3. TFA does have higher criteria, and the people selected are generally very smart, well-rounded, motivated, and passionate. While there are a good number of teachers who also meet these criteria, there are a good number who do not sadly. I've spent time with entire cohorts of TFA folks, and found them to be pretty good people.

    4. There is absolutely no way in the world they are prepared for the jobs they walk into. Even if they end up learning things like "how to teach reading," they've likely blown most of the year doing it, and a classroom full of kids has missed out on evidence-based instruction and is now likely further behind.

    5. On a moral level, we aren't putting these un-trained teachers in good schools where kids statistically need less instructional to "make it" in society. We are putting them with the most at-risk kids - the ones who really, really need someone to have just the right strategies before they slip even further behind. This is morally and ethically wrong in my opinion.

    6. I feel like TFA is designed to make rich kids feel good, in a way. I know that sounds bad, and I do think that TFA people almost uniformly absolutely love their kids and work as hard as possible, but now that we don't need those teachers in those schools anymore, and there are plenty of qualified teachers to take those spots, there is no need for un-qualified 22-year-olds to be working as classroom teachers. Rather, it feeds the "save the world" and "great white hope" complexes of many college grads who believe they are specially privileged over everyone else - that education is failing, and if they were to simply be allowed to teach, problems would be solved.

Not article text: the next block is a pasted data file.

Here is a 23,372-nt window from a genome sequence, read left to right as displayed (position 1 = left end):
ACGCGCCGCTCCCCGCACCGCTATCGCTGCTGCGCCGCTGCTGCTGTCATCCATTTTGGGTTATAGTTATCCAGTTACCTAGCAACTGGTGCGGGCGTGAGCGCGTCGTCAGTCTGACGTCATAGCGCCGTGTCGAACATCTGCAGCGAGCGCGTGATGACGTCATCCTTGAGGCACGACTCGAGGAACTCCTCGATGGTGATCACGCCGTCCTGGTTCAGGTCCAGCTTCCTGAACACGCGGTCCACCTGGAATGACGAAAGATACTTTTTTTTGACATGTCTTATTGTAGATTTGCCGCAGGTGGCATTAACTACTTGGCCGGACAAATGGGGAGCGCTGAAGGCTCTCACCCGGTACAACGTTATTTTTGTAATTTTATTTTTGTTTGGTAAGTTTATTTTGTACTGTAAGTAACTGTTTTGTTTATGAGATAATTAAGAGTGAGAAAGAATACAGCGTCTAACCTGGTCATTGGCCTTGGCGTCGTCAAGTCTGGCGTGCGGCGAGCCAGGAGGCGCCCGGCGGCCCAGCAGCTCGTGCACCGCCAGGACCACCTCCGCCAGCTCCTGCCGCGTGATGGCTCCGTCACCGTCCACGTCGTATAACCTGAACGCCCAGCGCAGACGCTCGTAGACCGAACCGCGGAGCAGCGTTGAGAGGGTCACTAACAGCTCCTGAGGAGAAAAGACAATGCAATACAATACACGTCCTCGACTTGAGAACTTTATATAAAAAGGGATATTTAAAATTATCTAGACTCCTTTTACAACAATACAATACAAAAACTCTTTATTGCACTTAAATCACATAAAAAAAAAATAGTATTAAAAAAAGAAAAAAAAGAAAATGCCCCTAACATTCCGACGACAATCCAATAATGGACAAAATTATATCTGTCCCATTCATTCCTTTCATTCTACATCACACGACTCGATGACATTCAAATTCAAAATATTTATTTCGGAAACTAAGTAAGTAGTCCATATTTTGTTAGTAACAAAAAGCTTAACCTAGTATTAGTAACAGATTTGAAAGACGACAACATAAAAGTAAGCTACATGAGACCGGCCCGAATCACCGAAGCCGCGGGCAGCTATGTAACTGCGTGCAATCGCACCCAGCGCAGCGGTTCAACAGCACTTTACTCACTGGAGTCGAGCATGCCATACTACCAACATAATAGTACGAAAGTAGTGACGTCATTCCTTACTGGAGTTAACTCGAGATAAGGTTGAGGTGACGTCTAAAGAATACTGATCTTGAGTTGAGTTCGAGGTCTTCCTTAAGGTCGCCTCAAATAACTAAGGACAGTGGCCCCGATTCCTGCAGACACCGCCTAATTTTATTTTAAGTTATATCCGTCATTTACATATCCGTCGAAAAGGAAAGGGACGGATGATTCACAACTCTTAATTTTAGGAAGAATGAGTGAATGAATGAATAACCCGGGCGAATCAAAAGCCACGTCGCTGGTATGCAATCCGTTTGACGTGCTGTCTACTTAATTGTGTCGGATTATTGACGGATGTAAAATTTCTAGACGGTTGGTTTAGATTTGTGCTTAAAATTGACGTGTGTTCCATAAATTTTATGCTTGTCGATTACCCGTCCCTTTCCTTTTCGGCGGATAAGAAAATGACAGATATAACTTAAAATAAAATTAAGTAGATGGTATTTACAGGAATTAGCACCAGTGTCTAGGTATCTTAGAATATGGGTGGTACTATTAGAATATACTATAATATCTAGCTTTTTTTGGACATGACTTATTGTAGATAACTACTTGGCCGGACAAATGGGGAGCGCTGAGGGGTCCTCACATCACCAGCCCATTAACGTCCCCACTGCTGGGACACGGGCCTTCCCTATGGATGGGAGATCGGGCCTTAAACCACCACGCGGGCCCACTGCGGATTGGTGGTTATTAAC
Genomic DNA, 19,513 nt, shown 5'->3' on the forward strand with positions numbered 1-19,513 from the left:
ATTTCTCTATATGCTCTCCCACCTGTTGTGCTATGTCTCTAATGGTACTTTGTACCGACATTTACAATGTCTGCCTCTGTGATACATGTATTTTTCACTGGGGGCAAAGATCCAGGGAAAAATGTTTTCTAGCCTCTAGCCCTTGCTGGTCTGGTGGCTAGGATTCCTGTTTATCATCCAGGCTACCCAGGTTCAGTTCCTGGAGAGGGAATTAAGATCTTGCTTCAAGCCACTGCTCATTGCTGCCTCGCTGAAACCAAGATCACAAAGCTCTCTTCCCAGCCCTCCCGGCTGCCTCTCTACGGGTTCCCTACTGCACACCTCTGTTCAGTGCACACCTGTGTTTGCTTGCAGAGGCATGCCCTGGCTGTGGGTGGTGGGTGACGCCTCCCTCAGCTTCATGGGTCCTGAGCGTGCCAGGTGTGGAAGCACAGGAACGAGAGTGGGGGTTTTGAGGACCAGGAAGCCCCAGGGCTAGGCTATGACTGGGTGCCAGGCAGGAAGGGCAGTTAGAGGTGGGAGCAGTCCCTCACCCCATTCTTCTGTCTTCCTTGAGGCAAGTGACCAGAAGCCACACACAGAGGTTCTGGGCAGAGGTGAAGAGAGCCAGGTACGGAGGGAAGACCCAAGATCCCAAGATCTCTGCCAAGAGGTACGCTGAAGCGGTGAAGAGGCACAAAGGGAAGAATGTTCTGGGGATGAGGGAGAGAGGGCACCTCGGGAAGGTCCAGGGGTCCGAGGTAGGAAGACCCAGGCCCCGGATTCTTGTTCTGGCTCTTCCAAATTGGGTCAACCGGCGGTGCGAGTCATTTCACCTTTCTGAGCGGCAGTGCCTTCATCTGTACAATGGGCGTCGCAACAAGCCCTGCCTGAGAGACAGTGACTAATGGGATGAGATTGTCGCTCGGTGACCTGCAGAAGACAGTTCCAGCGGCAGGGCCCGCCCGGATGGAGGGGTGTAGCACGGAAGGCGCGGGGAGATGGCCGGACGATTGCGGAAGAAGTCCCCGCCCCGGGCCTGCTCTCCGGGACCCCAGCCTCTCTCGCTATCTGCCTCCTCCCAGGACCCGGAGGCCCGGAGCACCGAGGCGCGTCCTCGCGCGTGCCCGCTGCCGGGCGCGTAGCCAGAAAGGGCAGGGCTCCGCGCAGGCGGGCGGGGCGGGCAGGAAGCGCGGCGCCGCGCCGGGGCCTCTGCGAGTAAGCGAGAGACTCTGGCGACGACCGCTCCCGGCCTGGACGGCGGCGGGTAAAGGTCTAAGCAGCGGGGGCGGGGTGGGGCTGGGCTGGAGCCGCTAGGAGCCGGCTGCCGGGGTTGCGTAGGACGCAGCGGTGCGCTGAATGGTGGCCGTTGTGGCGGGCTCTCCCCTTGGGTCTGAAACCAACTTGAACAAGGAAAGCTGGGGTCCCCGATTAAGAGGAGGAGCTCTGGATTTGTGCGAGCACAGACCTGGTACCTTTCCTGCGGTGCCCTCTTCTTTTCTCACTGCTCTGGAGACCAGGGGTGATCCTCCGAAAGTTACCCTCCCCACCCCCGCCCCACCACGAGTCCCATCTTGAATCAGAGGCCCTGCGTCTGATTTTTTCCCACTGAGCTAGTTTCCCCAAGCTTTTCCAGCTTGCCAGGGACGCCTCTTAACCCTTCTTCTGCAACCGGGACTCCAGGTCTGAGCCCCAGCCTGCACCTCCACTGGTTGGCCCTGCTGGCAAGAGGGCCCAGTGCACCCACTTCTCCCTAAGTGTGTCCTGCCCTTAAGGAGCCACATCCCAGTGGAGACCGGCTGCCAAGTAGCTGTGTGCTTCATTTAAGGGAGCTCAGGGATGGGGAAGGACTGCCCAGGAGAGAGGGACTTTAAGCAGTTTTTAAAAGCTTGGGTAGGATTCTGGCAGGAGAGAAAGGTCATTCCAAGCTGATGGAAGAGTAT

7. Education isn't the same as it was when TFA started - many people did (and still do) believe that education is only about inspiration, dedication, and love - that if they bring their passion and commitment to the classroom, that will be enough. Over the last 10 years, we've seen a tremendous rise in the expectation that teachers use technically sound, evidence-based practices in the classroom, especially at the elementary level, and especially in reading and math. It's simply wrong to think that anyone could teach anyone else how to teach reading (let alone everything else that needs to be taught) in 5 weeks.

    8. TFA provides the best training and support system for new teachers that I've ever seen, by a factor that's not even comparable. I've advocated to a few TFA folks that TFA should move in the direction of not finding it's own teachers, but contracting with districts to provide training and support to new teachers entering their district. Why not take college grads who DO have teaching certificates, and THEN run them through the 5 week training, and give them the same in-service programs and support programs that they give their TFA grads? In others, the market has changed, and most districts no longer need the extra bodies in the classroom, but they could very much use the training and support services TFA could bring. Scale that up, and use funding to support ALL new teachers in a particular district.

    I know some of this sounds harsh, but I tend to be a pretty big advocate for kids, and doing what's best for them. I have a close family member who did TFA and loved it, so I'm personally connected to the program, but if it's not in the best interest of the kids, I'm not for it!
     
  7. Momzoid